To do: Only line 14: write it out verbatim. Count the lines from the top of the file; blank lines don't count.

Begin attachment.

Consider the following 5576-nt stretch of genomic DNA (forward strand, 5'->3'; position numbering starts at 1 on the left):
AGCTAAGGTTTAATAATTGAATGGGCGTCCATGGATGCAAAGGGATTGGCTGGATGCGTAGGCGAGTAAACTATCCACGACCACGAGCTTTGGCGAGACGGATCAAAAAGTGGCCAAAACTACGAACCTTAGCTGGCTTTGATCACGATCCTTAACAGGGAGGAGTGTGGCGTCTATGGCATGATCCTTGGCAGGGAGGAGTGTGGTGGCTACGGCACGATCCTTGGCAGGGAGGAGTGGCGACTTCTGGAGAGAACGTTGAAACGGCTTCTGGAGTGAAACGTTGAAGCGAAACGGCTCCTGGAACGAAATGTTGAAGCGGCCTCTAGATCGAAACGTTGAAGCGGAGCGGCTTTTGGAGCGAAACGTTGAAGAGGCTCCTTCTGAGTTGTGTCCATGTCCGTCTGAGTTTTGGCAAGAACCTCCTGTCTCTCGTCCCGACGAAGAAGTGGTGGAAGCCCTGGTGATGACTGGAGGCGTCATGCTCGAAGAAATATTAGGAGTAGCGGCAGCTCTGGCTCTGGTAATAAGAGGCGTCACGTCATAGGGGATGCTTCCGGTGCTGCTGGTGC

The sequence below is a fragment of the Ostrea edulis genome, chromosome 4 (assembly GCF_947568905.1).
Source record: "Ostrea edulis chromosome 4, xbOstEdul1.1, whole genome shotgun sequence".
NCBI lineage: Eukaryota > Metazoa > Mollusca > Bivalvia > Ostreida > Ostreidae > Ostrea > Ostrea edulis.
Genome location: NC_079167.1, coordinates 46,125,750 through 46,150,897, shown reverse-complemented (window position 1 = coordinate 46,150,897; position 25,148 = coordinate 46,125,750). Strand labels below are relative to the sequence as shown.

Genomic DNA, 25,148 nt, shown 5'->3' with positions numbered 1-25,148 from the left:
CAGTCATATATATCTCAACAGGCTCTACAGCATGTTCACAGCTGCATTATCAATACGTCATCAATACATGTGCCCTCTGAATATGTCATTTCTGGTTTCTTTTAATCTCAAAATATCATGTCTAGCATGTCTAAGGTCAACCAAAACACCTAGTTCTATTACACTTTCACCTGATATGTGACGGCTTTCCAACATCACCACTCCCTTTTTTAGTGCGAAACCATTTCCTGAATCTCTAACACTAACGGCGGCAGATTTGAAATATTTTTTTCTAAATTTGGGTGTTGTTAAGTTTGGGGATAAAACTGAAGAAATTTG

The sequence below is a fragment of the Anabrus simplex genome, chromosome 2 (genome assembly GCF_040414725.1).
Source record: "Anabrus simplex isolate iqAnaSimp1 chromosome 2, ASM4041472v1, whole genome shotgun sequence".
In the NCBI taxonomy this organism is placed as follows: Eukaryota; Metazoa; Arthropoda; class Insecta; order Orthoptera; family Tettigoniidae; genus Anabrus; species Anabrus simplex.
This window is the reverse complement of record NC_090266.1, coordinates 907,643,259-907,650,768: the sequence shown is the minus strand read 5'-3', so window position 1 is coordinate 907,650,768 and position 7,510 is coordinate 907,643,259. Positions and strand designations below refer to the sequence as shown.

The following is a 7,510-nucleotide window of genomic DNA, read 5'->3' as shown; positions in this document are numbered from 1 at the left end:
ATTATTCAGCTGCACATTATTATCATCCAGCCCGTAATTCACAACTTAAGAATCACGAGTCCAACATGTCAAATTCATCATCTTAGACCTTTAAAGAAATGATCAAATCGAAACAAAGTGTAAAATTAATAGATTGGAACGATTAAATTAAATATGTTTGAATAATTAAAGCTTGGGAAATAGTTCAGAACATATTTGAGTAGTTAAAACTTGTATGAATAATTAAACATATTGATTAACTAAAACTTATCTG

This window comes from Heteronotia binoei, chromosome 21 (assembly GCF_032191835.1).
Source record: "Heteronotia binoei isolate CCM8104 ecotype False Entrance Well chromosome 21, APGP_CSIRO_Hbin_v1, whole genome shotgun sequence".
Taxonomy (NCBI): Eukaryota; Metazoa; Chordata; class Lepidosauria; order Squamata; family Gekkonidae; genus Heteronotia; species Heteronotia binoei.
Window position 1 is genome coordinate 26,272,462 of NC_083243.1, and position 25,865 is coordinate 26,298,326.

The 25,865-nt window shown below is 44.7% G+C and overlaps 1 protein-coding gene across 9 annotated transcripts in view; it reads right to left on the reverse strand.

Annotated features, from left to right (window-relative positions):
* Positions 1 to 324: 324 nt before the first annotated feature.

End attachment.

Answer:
ATTATTCAGCTGCACATTATTATCATCCAGCCCGTAATTCACAACTTAAGAATCACGAGTCCAACATGTCAAATTCATCATCTTAGACCTTTAAAGAAATGATCAAATCGAAACAAAGTGTAAAATTAATAGATTGGAACGATTAAATTAAATATGTTTGAATAATTAAAGCTTGGGAAATAGTTCAGAACATATTTGAGTAGTTAAAACTTGTATGAATAATTAAACATATTGATTAACTAAAACTTATCTG